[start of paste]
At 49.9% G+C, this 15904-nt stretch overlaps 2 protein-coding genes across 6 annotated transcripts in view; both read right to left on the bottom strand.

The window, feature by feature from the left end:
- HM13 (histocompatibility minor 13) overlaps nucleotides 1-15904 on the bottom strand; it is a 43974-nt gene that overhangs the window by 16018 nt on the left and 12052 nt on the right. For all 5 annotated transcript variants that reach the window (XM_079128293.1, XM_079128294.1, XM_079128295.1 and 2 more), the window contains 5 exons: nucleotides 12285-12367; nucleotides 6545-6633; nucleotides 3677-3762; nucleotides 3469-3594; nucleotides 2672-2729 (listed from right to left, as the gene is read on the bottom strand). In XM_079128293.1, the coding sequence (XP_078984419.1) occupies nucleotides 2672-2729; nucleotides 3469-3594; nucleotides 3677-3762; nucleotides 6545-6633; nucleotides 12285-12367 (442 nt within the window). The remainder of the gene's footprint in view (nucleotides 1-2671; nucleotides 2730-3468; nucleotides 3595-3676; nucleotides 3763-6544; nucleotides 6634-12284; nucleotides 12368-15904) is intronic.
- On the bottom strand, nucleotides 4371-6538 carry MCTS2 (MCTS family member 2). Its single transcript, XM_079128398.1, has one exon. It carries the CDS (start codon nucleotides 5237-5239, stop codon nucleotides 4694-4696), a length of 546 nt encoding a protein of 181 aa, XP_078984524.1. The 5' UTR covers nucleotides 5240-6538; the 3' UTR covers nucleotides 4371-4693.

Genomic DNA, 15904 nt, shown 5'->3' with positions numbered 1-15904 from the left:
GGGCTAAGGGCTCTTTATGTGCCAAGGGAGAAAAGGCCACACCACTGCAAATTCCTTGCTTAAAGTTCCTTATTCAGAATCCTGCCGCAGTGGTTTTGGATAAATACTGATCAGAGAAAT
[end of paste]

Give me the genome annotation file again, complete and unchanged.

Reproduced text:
At 49.9% G+C, this 15904-nt stretch overlaps 2 protein-coding genes across 6 annotated transcripts in view; both read right to left on the bottom strand.

The window, feature by feature from the left end:
- HM13 (histocompatibility minor 13) overlaps nucleotides 1-15904 on the bottom strand; it is a 43974-nt gene that overhangs the window by 16018 nt on the left and 12052 nt on the right. For all 5 annotated transcript variants that reach the window (XM_079128293.1, XM_079128294.1, XM_079128295.1 and 2 more), the window contains 5 exons: nucleotides 12285-12367; nucleotides 6545-6633; nucleotides 3677-3762; nucleotides 3469-3594; nucleotides 2672-2729 (listed from right to left, as the gene is read on the bottom strand). In XM_079128293.1, the coding sequence (XP_078984419.1) occupies nucleotides 2672-2729; nucleotides 3469-3594; nucleotides 3677-3762; nucleotides 6545-6633; nucleotides 12285-12367 (442 nt within the window). The remainder of the gene's footprint in view (nucleotides 1-2671; nucleotides 2730-3468; nucleotides 3595-3676; nucleotides 3763-6544; nucleotides 6634-12284; nucleotides 12368-15904) is intronic.
- On the bottom strand, nucleotides 4371-6538 carry MCTS2 (MCTS family member 2). Its single transcript, XM_079128398.1, has one exon. It carries the CDS (start codon nucleotides 5237-5239, stop codon nucleotides 4694-4696), a length of 546 nt encoding a protein of 181 aa, XP_078984524.1. The 5' UTR covers nucleotides 5240-6538; the 3' UTR covers nucleotides 4371-4693.

Genomic DNA, 15904 nt, shown 5'->3' with positions numbered 1-15904 from the left:
GGGCTAAGGGCTCTTTATGTGCCAAGGGAGAAAAGGCCACACCACTGCAAATTCCTTGCTTAAAGTTCCTTATTCAGAATCCTGCCGCAGTGGTTTTGGATAAATACTGATCAGAGAAAT